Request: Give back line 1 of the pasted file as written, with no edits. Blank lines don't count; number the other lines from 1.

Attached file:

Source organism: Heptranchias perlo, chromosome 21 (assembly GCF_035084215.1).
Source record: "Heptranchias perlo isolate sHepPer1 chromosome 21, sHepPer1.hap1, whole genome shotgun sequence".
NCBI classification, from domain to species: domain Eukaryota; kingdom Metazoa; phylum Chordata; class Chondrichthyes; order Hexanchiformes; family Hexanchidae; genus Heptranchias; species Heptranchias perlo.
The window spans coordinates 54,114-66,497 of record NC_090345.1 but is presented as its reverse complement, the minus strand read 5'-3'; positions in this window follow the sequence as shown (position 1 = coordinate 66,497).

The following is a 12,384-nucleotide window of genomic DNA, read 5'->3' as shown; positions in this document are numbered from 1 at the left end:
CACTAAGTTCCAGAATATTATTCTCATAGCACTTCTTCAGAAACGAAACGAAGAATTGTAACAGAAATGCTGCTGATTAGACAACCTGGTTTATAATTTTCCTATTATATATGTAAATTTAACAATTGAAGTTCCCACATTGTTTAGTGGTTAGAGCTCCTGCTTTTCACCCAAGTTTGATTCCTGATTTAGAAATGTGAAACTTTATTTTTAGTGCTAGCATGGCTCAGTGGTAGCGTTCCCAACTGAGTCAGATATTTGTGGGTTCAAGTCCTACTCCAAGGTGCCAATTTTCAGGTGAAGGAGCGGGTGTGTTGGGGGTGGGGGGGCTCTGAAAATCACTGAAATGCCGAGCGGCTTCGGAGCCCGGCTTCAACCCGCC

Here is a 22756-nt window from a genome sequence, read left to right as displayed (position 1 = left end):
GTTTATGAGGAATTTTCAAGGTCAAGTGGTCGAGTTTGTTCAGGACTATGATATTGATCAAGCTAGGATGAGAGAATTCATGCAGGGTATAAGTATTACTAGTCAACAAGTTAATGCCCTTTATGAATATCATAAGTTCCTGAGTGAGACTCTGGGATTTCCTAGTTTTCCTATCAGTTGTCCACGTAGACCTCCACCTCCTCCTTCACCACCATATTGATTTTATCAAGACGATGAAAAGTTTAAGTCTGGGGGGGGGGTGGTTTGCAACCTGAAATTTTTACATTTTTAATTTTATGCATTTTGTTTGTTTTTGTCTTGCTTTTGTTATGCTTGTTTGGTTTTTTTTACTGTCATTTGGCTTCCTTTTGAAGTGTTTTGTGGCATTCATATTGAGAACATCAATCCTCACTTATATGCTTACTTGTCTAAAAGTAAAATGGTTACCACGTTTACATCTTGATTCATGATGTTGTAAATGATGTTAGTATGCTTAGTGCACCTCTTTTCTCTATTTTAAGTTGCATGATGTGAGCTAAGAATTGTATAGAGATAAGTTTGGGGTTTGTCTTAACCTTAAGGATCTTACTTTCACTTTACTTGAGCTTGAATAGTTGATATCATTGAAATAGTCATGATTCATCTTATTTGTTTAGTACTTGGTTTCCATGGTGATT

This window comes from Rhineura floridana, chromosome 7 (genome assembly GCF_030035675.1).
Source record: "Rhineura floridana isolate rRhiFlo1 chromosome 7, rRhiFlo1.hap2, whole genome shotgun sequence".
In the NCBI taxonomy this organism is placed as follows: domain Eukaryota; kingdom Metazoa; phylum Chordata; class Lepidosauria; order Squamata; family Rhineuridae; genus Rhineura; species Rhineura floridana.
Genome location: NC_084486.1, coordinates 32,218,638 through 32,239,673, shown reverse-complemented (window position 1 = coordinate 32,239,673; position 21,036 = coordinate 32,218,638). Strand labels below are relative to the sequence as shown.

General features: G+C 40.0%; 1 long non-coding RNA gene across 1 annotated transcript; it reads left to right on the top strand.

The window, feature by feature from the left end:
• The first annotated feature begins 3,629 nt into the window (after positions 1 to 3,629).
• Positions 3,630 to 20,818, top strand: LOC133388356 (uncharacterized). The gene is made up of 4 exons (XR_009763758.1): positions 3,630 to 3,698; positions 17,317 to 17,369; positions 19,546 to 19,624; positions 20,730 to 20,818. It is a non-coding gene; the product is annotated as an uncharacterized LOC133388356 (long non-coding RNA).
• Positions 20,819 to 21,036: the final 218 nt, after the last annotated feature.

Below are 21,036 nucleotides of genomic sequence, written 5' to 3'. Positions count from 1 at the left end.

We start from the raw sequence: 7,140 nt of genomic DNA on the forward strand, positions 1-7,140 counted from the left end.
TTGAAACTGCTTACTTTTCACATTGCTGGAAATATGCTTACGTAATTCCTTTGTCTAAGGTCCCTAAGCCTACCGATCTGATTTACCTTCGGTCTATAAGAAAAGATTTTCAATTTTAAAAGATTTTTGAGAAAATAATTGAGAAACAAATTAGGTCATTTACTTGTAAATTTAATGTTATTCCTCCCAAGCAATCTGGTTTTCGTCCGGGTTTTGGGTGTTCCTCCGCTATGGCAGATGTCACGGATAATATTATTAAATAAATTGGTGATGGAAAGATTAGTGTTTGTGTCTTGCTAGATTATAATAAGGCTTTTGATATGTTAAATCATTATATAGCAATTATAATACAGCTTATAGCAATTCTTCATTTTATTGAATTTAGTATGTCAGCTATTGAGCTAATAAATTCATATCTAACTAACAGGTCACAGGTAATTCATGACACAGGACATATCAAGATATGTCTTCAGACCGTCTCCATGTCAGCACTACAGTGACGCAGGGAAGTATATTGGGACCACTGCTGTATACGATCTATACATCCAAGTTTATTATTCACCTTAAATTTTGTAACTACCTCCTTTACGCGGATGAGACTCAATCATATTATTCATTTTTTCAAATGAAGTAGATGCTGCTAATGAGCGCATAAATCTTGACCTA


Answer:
Source organism: Heptranchias perlo, chromosome 21 (assembly GCF_035084215.1).